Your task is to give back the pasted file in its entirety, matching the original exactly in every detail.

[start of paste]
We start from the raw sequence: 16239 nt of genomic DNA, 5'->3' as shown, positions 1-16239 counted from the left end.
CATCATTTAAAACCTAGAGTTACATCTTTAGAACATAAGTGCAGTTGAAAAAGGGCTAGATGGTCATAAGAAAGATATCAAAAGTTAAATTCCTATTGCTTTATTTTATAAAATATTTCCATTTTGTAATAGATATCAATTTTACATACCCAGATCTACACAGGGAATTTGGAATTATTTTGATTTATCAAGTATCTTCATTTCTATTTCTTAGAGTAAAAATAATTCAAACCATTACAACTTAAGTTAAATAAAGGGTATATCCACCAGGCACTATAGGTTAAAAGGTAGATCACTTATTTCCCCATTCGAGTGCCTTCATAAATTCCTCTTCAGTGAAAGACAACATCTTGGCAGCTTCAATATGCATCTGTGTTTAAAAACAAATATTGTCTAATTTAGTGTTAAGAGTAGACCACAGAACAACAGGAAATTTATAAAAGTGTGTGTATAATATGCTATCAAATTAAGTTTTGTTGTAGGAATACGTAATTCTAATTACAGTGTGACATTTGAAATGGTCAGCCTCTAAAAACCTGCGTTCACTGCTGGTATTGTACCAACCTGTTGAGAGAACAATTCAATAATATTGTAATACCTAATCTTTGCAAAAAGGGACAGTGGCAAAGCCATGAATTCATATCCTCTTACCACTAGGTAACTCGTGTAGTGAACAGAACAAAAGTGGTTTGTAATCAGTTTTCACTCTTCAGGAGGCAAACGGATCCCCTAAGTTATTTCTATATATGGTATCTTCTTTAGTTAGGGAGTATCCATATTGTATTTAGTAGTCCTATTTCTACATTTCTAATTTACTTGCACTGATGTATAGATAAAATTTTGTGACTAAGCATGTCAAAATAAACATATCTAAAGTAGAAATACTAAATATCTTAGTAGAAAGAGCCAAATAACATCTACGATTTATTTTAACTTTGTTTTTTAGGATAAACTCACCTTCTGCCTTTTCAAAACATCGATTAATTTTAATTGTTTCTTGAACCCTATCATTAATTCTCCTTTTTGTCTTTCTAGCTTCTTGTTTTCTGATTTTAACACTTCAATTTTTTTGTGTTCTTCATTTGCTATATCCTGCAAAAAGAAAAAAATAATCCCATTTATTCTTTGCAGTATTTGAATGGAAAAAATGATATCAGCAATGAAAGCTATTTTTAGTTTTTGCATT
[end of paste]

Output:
We start from the raw sequence: 16239 nt of genomic DNA, 5'->3' as shown, positions 1-16239 counted from the left end.
CATCATTTAAAACCTAGAGTTACATCTTTAGAACATAAGTGCAGTTGAAAAAGGGCTAGATGGTCATAAGAAAGATATCAAAAGTTAAATTCCTATTGCTTTATTTTATAAAATATTTCCATTTTGTAATAGATATCAATTTTACATACCCAGATCTACACAGGGAATTTGGAATTATTTTGATTTATCAAGTATCTTCATTTCTATTTCTTAGAGTAAAAATAATTCAAACCATTACAACTTAAGTTAAATAAAGGGTATATCCACCAGGCACTATAGGTTAAAAGGTAGATCACTTATTTCCCCATTCGAGTGCCTTCATAAATTCCTCTTCAGTGAAAGACAACATCTTGGCAGCTTCAATATGCATCTGTGTTTAAAAACAAATATTGTCTAATTTAGTGTTAAGAGTAGACCACAGAACAACAGGAAATTTATAAAAGTGTGTGTATAATATGCTATCAAATTAAGTTTTGTTGTAGGAATACGTAATTCTAATTACAGTGTGACATTTGAAATGGTCAGCCTCTAAAAACCTGCGTTCACTGCTGGTATTGTACCAACCTGTTGAGAGAACAATTCAATAATATTGTAATACCTAATCTTTGCAAAAAGGGACAGTGGCAAAGCCATGAATTCATATCCTCTTACCACTAGGTAACTCGTGTAGTGAACAGAACAAAAGTGGTTTGTAATCAGTTTTCACTCTTCAGGAGGCAAACGGATCCCCTAAGTTATTTCTATATATGGTATCTTCTTTAGTTAGGGAGTATCCATATTGTATTTAGTAGTCCTATTTCTACATTTCTAATTTACTTGCACTGATGTATAGATAAAATTTTGTGACTAAGCATGTCAAAATAAACATATCTAAAGTAGAAATACTAAATATCTTAGTAGAAAGAGCCAAATAACATCTACGATTTATTTTAACTTTGTTTTTTAGGATAAACTCACCTTCTGCCTTTTCAAAACATCGATTAATTTTAATTGTTTCTTGAACCCTATCATTAATTCTCCTTTTTGTCTTTCTAGCTTCTTGTTTTCTGATTTTAACACTTCAATTTTTTTGTGTTCTTCATTTGCTATATCCTGCAAAAAGAAAAAAATAATCCCATTTATTCTTTGCAGTATTTGAATGGAAAAAATGATATCAGCAATGAAAGCTATTTTTAGTTTTTGCATT